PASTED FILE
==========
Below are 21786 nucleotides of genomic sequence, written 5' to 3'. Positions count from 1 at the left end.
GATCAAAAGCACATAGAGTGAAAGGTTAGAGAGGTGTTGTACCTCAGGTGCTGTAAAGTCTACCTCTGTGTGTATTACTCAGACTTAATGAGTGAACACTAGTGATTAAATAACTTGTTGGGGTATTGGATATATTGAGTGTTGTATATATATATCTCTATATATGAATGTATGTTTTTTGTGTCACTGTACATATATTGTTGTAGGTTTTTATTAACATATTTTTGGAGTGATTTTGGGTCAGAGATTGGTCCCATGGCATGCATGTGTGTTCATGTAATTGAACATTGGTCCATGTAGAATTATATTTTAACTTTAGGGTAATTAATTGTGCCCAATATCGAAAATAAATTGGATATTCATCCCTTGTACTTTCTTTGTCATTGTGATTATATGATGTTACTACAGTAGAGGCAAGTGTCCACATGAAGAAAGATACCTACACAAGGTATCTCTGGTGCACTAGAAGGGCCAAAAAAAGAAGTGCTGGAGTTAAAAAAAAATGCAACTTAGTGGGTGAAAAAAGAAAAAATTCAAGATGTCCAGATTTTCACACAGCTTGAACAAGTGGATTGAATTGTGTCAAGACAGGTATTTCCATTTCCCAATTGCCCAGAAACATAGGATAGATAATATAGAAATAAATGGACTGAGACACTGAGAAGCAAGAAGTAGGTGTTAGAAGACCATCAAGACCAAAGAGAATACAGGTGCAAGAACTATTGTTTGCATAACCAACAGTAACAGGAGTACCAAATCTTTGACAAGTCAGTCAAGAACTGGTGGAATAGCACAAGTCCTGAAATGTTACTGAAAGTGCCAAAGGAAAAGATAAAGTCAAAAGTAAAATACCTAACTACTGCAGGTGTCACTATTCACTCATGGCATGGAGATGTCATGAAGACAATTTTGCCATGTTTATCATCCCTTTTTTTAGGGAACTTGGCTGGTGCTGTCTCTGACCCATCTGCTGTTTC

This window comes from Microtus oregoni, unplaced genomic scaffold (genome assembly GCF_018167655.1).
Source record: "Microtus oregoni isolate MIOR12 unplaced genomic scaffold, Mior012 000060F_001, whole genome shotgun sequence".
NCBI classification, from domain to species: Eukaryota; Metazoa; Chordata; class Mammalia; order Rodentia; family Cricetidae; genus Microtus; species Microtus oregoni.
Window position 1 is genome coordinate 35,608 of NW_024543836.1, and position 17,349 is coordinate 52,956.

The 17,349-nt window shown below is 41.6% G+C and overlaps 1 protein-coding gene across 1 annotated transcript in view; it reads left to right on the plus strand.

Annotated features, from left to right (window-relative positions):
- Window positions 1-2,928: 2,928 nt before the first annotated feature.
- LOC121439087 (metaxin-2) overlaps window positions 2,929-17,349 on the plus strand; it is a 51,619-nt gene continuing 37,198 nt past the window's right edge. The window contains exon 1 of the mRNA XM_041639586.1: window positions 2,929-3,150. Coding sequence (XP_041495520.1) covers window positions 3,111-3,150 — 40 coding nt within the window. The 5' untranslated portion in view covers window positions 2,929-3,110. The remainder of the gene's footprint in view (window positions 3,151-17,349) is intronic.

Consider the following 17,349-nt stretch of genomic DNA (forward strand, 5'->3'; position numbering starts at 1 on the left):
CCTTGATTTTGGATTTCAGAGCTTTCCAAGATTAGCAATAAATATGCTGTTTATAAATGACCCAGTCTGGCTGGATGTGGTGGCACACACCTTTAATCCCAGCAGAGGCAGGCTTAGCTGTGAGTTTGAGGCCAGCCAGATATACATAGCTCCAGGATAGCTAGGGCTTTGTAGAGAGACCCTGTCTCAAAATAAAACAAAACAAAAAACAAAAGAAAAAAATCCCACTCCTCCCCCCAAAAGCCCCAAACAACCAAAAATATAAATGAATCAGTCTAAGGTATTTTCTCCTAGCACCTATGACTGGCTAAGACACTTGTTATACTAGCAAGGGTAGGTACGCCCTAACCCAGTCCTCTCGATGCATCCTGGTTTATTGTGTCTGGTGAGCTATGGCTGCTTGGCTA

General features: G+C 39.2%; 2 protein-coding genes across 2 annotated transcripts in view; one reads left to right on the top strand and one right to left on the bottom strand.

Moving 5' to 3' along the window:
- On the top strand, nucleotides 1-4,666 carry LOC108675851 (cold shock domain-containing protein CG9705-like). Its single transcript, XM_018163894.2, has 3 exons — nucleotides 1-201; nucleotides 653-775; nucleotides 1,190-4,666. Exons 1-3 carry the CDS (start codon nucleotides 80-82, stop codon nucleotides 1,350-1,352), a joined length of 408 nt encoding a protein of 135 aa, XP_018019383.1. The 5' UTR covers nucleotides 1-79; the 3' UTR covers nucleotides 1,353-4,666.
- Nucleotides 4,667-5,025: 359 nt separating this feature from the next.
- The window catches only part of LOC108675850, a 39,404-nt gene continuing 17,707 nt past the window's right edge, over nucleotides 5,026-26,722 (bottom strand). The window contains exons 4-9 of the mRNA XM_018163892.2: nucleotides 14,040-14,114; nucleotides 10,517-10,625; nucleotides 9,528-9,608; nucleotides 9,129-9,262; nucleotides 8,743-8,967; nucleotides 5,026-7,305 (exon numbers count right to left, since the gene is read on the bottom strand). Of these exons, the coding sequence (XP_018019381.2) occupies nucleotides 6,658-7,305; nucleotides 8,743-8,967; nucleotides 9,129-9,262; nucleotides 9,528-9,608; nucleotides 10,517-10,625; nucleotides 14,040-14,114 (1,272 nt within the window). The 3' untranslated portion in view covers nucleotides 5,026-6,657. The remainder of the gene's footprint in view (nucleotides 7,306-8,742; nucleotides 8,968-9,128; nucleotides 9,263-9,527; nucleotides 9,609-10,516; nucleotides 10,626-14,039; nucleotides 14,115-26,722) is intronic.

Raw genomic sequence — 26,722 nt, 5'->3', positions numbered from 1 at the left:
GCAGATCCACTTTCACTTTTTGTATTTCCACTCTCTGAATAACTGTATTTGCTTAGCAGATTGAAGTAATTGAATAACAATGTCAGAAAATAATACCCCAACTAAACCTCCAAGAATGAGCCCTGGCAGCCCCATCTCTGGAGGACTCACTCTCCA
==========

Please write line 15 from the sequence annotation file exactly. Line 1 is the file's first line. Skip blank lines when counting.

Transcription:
- On the top strand, nucleotides 1-4,666 carry LOC108675851 (cold shock domain-containing protein CG9705-like). Its single transcript, XM_018163894.2, has 3 exons — nucleotides 1-201; nucleotides 653-775; nucleotides 1,190-4,666. Exons 1-3 carry the CDS (start codon nucleotides 80-82, stop codon nucleotides 1,350-1,352), a joined length of 408 nt encoding a protein of 135 aa, XP_018019383.1. The 5' UTR covers nucleotides 1-79; the 3' UTR covers nucleotides 1,353-4,666.